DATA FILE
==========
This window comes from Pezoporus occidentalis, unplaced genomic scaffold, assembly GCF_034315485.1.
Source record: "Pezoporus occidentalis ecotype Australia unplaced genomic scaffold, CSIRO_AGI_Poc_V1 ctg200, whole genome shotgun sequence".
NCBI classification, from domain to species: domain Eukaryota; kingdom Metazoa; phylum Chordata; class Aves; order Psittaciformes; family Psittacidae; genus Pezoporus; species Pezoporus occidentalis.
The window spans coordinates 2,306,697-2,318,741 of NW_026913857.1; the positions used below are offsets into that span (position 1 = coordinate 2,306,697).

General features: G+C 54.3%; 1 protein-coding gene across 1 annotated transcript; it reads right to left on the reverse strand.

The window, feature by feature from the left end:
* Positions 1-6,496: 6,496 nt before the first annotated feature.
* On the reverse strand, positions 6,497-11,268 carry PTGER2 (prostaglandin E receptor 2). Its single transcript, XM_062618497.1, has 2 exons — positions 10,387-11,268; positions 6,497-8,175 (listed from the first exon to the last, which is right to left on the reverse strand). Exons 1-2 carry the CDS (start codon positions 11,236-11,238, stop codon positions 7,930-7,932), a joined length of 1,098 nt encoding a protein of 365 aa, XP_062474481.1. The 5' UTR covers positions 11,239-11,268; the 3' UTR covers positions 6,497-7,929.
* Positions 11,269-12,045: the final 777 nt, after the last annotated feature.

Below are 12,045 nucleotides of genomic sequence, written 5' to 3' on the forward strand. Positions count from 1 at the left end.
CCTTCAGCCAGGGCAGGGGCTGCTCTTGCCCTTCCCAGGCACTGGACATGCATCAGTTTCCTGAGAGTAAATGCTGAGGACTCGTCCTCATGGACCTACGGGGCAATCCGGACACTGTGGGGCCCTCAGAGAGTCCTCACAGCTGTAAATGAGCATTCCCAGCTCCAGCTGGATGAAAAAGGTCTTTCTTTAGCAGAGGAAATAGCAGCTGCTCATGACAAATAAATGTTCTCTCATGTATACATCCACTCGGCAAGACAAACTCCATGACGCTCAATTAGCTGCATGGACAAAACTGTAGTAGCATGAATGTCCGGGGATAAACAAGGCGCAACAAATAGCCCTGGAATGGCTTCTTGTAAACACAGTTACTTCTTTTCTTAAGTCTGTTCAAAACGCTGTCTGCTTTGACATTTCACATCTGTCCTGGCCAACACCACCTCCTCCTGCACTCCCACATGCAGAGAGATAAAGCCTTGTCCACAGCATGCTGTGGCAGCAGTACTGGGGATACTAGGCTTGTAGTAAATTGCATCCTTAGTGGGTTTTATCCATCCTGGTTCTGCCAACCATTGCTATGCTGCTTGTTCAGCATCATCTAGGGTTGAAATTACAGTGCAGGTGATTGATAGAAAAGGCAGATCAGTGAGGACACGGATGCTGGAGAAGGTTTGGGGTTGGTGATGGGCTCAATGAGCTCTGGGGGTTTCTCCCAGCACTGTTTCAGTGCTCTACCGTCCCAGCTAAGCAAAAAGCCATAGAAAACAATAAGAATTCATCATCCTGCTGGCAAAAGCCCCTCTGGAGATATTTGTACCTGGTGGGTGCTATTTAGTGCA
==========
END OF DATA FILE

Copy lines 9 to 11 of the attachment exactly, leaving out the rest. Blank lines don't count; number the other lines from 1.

* Positions 11,269-12,045: the final 777 nt, after the last annotated feature.

Below are 12,045 nucleotides of genomic sequence, written 5' to 3' on the forward strand. Positions count from 1 at the left end.
CCTTCAGCCAGGGCAGGGGCTGCTCTTGCCCTTCCCAGGCACTGGACATGCATCAGTTTCCTGAGAGTAAATGCTGAGGACTCGTCCTCATGGACCTACGGGGCAATCCGGACACTGTGGGGCCCTCAGAGAGTCCTCACAGCTGTAAATGAGCATTCCCAGCTCCAGCTGGATGAAAAAGGTCTTTCTTTAGCAGAGGAAATAGCAGCTGCTCATGACAAATAAATGTTCTCTCATGTATACATCCACTCGGCAAGACAAACTCCATGACGCTCAATTAGCTGCATGGACAAAACTGTAGTAGCATGAATGTCCGGGGATAAACAAGGCGCAACAAATAGCCCTGGAATGGCTTCTTGTAAACACAGTTACTTCTTTTCTTAAGTCTGTTCAAAACGCTGTCTGCTTTGACATTTCACATCTGTCCTGGCCAACACCACCTCCTCCTGCACTCCCACATGCAGAGAGATAAAGCCTTGTCCACAGCATGCTGTGGCAGCAGTACTGGGGATACTAGGCTTGTAGTAAATTGCATCCTTAGTGGGTTTTATCCATCCTGGTTCTGCCAACCATTGCTATGCTGCTTGTTCAGCATCATCTAGGGTTGAAATTACAGTGCAGGTGATTGATAGAAAAGGCAGATCAGTGAGGACACGGATGCTGGAGAAGGTTTGGGGTTGGTGATGGGCTCAATGAGCTCTGGGGGTTTCTCCCAGCACTGTTTCAGTGCTCTACCGTCCCAGCTAAGCAAAAAGCCATAGAAAACAATAAGAATTCATCATCCTGCTGGCAAAAGCCCCTCTGGAGATATTTGTACCTGGTGGGTGCTATTTAGTGCA